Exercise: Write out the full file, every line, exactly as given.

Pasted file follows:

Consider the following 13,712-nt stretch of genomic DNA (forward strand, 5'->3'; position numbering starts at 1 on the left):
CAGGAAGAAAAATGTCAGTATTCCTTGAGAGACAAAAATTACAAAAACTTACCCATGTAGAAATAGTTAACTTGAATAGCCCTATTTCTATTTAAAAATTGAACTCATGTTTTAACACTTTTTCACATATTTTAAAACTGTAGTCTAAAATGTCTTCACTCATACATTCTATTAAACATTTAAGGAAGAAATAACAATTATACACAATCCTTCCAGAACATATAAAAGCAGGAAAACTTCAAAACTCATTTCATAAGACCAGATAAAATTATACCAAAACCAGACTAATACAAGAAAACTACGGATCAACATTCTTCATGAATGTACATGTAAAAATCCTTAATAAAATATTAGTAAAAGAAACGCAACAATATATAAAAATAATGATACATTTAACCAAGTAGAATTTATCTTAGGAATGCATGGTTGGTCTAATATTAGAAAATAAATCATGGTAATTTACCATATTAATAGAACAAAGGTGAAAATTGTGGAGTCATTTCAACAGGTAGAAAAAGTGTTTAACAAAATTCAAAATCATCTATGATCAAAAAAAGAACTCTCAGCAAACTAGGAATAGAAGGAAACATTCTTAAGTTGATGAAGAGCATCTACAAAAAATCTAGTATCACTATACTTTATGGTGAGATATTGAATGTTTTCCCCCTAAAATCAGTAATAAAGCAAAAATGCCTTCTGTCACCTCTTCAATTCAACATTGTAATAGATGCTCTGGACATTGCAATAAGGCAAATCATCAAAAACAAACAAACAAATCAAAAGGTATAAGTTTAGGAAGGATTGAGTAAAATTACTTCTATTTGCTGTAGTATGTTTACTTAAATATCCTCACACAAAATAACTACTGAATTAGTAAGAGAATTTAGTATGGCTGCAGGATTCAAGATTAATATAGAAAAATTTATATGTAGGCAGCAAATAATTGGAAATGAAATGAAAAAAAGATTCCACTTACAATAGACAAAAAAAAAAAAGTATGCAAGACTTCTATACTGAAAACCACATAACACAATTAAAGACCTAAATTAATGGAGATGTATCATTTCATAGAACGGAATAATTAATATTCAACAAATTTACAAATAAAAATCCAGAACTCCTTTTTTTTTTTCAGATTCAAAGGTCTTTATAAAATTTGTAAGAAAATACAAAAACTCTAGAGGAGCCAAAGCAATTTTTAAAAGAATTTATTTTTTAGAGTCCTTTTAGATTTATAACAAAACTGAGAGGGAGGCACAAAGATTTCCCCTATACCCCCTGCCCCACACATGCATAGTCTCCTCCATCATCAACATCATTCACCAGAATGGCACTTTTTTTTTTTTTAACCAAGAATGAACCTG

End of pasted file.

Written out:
Consider the following 13,712-nt stretch of genomic DNA (forward strand, 5'->3'; position numbering starts at 1 on the left):
CAGGAAGAAAAATGTCAGTATTCCTTGAGAGACAAAAATTACAAAAACTTACCCATGTAGAAATAGTTAACTTGAATAGCCCTATTTCTATTTAAAAATTGAACTCATGTTTTAACACTTTTTCACATATTTTAAAACTGTAGTCTAAAATGTCTTCACTCATACATTCTATTAAACATTTAAGGAAGAAATAACAATTATACACAATCCTTCCAGAACATATAAAAGCAGGAAAACTTCAAAACTCATTTCATAAGACCAGATAAAATTATACCAAAACCAGACTAATACAAGAAAACTACGGATCAACATTCTTCATGAATGTACATGTAAAAATCCTTAATAAAATATTAGTAAAAGAAACGCAACAATATATAAAAATAATGATACATTTAACCAAGTAGAATTTATCTTAGGAATGCATGGTTGGTCTAATATTAGAAAATAAATCATGGTAATTTACCATATTAATAGAACAAAGGTGAAAATTGTGGAGTCATTTCAACAGGTAGAAAAAGTGTTTAACAAAATTCAAAATCATCTATGATCAAAAAAAGAACTCTCAGCAAACTAGGAATAGAAGGAAACATTCTTAAGTTGATGAAGAGCATCTACAAAAAATCTAGTATCACTATACTTTATGGTGAGATATTGAATGTTTTCCCCCTAAAATCAGTAATAAAGCAAAAATGCCTTCTGTCACCTCTTCAATTCAACATTGTAATAGATGCTCTGGACATTGCAATAAGGCAAATCATCAAAAACAAACAAACAAATCAAAAGGTATAAGTTTAGGAAGGATTGAGTAAAATTACTTCTATTTGCTGTAGTATGTTTACTTAAATATCCTCACACAAAATAACTACTGAATTAGTAAGAGAATTTAGTATGGCTGCAGGATTCAAGATTAATATAGAAAAATTTATATGTAGGCAGCAAATAATTGGAAATGAAATGAAAAAAAGATTCCACTTACAATAGACAAAAAAAAAAAAGTATGCAAGACTTCTATACTGAAAACCACATAACACAATTAAAGACCTAAATTAATGGAGATGTATCATTTCATAGAACGGAATAATTAATATTCAACAAATTTACAAATAAAAATCCAGAACTCCTTTTTTTTTTTCAGATTCAAAGGTCTTTATAAAATTTGTAAGAAAATACAAAAACTCTAGAGGAGCCAAAGCAATTTTTAAAAGAATTTATTTTTTAGAGTCCTTTTAGATTTATAACAAAACTGAGAGGGAGGCACAAAGATTTCCCCTATACCCCCTGCCCCACACATGCATAGTCTCCTCCATCATCAACATCATTCACCAGAATGGCACTTTTTTTTTTTTTAACCAAGAATGAACCTG